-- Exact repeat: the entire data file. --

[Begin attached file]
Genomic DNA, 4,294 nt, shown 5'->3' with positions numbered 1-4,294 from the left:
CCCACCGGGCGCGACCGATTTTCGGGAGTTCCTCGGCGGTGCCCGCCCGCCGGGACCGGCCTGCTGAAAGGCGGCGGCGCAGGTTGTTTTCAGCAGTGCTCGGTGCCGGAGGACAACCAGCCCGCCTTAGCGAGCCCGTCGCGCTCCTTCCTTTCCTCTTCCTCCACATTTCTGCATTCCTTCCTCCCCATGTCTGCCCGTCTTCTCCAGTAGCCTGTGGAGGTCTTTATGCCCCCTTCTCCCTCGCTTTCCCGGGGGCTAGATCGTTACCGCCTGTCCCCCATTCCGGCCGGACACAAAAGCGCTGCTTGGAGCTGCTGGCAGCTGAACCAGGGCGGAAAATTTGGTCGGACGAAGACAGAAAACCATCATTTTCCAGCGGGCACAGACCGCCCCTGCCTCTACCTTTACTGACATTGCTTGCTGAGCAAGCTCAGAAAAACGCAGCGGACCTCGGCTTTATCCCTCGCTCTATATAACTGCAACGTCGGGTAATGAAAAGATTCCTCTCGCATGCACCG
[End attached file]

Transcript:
Genomic DNA, 4,294 nt, shown 5'->3' with positions numbered 1-4,294 from the left:
CCCACCGGGCGCGACCGATTTTCGGGAGTTCCTCGGCGGTGCCCGCCCGCCGGGACCGGCCTGCTGAAAGGCGGCGGCGCAGGTTGTTTTCAGCAGTGCTCGGTGCCGGAGGACAACCAGCCCGCCTTAGCGAGCCCGTCGCGCTCCTTCCTTTCCTCTTCCTCCACATTTCTGCATTCCTTCCTCCCCATGTCTGCCCGTCTTCTCCAGTAGCCTGTGGAGGTCTTTATGCCCCCTTCTCCCTCGCTTTCCCGGGGGCTAGATCGTTACCGCCTGTCCCCCATTCCGGCCGGACACAAAAGCGCTGCTTGGAGCTGCTGGCAGCTGAACCAGGGCGGAAAATTTGGTCGGACGAAGACAGAAAACCATCATTTTCCAGCGGGCACAGACCGCCCCTGCCTCTACCTTTACTGACATTGCTTGCTGAGCAAGCTCAGAAAAACGCAGCGGACCTCGGCTTTATCCCTCGCTCTATATAACTGCAACGTCGGGTAATGAAAAGATTCCTCTCGCATGCACCG